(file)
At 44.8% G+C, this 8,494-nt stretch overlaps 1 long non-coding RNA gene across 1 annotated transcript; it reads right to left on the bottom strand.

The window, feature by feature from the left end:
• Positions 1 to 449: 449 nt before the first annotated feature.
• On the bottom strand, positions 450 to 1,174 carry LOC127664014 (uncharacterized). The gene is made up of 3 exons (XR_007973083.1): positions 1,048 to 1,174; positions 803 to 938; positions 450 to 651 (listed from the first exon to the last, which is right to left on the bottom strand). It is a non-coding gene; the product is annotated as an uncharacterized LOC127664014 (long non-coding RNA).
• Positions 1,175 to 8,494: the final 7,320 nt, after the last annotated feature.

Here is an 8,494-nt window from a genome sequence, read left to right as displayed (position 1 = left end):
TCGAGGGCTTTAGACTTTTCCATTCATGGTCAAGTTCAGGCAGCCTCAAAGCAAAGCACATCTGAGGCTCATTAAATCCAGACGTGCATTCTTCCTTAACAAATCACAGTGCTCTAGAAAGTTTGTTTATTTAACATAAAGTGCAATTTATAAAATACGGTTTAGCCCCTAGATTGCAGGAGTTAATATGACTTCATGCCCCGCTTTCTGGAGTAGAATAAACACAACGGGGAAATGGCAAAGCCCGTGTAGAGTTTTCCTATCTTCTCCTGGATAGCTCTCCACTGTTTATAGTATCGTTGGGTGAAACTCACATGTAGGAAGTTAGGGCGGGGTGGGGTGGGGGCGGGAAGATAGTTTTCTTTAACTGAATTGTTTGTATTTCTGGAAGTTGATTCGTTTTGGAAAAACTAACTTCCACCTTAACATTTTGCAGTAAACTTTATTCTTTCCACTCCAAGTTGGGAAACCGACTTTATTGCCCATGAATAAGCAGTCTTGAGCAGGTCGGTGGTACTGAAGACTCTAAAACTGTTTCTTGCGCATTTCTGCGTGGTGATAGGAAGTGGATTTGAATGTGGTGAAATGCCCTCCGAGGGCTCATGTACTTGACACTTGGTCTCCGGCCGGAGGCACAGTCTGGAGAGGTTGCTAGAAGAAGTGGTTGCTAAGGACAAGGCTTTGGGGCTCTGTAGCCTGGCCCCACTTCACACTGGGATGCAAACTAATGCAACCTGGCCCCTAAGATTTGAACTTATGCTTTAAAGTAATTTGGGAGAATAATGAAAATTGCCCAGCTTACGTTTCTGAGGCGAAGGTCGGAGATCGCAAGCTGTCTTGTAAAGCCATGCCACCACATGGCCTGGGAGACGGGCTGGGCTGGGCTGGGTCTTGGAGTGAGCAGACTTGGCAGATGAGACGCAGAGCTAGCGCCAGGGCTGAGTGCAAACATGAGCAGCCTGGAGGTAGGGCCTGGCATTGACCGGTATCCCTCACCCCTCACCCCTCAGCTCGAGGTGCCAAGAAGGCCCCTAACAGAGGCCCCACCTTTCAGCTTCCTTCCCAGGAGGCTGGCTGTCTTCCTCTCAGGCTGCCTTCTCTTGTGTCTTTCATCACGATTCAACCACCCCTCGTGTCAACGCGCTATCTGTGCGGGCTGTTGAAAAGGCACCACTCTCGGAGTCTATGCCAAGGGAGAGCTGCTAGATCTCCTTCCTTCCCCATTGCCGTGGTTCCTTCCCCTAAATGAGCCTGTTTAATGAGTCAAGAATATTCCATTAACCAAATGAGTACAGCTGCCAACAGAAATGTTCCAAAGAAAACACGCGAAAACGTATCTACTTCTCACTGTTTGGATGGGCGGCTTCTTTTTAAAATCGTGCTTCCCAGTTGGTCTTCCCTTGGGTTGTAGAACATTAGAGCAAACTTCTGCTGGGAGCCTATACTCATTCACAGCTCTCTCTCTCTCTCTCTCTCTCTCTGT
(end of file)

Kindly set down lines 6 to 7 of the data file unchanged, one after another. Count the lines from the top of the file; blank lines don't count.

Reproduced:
Here is an 8,494-nt window from a genome sequence, read left to right as displayed (position 1 = left end):
TCGAGGGCTTTAGACTTTTCCATTCATGGTCAAGTTCAGGCAGCCTCAAAGCAAAGCACATCTGAGGCTCATTAAATCCAGACGTGCATTCTTCCTTAACAAATCACAGTGCTCTAGAAAGTTTGTTTATTTAACATAAAGTGCAATTTATAAAATACGGTTTAGCCCCTAGATTGCAGGAGTTAATATGACTTCATGCCCCGCTTTCTGGAGTAGAATAAACACAACGGGGAAATGGCAAAGCCCGTGTAGAGTTTTCCTATCTTCTCCTGGATAGCTCTCCACTGTTTATAGTATCGTTGGGTGAAACTCACATGTAGGAAGTTAGGGCGGGGTGGGGTGGGGGCGGGAAGATAGTTTTCTTTAACTGAATTGTTTGTATTTCTGGAAGTTGATTCGTTTTGGAAAAACTAACTTCCACCTTAACATTTTGCAGTAAACTTTATTCTTTCCACTCCAAGTTGGGAAACCGACTTTATTGCCCATGAATAAGCAGTCTTGAGCAGGTCGGTGGTACTGAAGACTCTAAAACTGTTTCTTGCGCATTTCTGCGTGGTGATAGGAAGTGGATTTGAATGTGGTGAAATGCCCTCCGAGGGCTCATGTACTTGACACTTGGTCTCCGGCCGGAGGCACAGTCTGGAGAGGTTGCTAGAAGAAGTGGTTGCTAAGGACAAGGCTTTGGGGCTCTGTAGCCTGGCCCCACTTCACACTGGGATGCAAACTAATGCAACCTGGCCCCTAAGATTTGAACTTATGCTTTAAAGTAATTTGGGAGAATAATGAAAATTGCCCAGCTTACGTTTCTGAGGCGAAGGTCGGAGATCGCAAGCTGTCTTGTAAAGCCATGCCACCACATGGCCTGGGAGACGGGCTGGGCTGGGCTGGGTCTTGGAGTGAGCAGACTTGGCAGATGAGACGCAGAGCTAGCGCCAGGGCTGAGTGCAAACATGAGCAGCCTGGAGGTAGGGCCTGGCATTGACCGGTATCCCTCACCCCTCACCCCTCAGCTCGAGGTGCCAAGAAGGCCCCTAACAGAGGCCCCACCTTTCAGCTTCCTTCCCAGGAGGCTGGCTGTCTTCCTCTCAGGCTGCCTTCTCTTGTGTCTTTCATCACGATTCAACCACCCCTCGTGTCAACGCGCTATCTGTGCGGGCTGTTGAAAAGGCACCACTCTCGGAGTCTATGCCAAGGGAGAGCTGCTAGATCTCCTTCCTTCCCCATTGCCGTGGTTCCTTCCCCTAAATGAGCCTGTTTAATGAGTCAAGAATATTCCATTAACCAAATGAGTACAGCTGCCAACAGAAATGTTCCAAAGAAAACACGCGAAAACGTATCTACTTCTCACTGTTTGGATGGGCGGCTTCTTTTTAAAATCGTGCTTCCCAGTTGGTCTTCCCTTGGGTTGTAGAACATTAGAGCAAACTTCTGCTGGGAGCCTATACTCATTCACAGCTCTCTCTCTCTCTCTCTCTCTCTCTGT